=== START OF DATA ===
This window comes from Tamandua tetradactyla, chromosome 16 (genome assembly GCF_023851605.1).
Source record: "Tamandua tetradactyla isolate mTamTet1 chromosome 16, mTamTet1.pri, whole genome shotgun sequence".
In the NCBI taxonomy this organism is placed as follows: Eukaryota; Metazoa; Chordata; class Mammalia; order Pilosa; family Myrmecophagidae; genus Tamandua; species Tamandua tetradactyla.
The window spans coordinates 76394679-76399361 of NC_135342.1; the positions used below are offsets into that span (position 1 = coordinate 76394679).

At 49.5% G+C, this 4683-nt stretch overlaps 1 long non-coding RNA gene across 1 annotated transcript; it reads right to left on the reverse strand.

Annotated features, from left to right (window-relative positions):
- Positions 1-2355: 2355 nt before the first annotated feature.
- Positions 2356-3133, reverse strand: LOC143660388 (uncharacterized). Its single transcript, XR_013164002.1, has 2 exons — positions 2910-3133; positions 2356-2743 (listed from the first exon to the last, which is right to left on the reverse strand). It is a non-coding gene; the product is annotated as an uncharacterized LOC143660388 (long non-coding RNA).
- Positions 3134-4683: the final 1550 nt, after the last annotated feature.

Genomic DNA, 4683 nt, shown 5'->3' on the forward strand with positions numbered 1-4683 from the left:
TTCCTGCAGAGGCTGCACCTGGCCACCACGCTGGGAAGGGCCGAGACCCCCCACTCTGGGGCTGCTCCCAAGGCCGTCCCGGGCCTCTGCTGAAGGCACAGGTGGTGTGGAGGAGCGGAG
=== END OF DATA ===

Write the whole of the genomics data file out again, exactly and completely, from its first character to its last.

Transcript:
This window comes from Tamandua tetradactyla, chromosome 16 (genome assembly GCF_023851605.1).
Source record: "Tamandua tetradactyla isolate mTamTet1 chromosome 16, mTamTet1.pri, whole genome shotgun sequence".
In the NCBI taxonomy this organism is placed as follows: Eukaryota; Metazoa; Chordata; class Mammalia; order Pilosa; family Myrmecophagidae; genus Tamandua; species Tamandua tetradactyla.
The window spans coordinates 76394679-76399361 of NC_135342.1; the positions used below are offsets into that span (position 1 = coordinate 76394679).

At 49.5% G+C, this 4683-nt stretch overlaps 1 long non-coding RNA gene across 1 annotated transcript; it reads right to left on the reverse strand.

Annotated features, from left to right (window-relative positions):
- Positions 1-2355: 2355 nt before the first annotated feature.
- Positions 2356-3133, reverse strand: LOC143660388 (uncharacterized). Its single transcript, XR_013164002.1, has 2 exons — positions 2910-3133; positions 2356-2743 (listed from the first exon to the last, which is right to left on the reverse strand). It is a non-coding gene; the product is annotated as an uncharacterized LOC143660388 (long non-coding RNA).
- Positions 3134-4683: the final 1550 nt, after the last annotated feature.

Genomic DNA, 4683 nt, shown 5'->3' on the forward strand with positions numbered 1-4683 from the left:
TTCCTGCAGAGGCTGCACCTGGCCACCACGCTGGGAAGGGCCGAGACCCCCCACTCTGGGGCTGCTCCCAAGGCCGTCCCGGGCCTCTGCTGAAGGCACAGGTGGTGTGGAGGAGCGGAG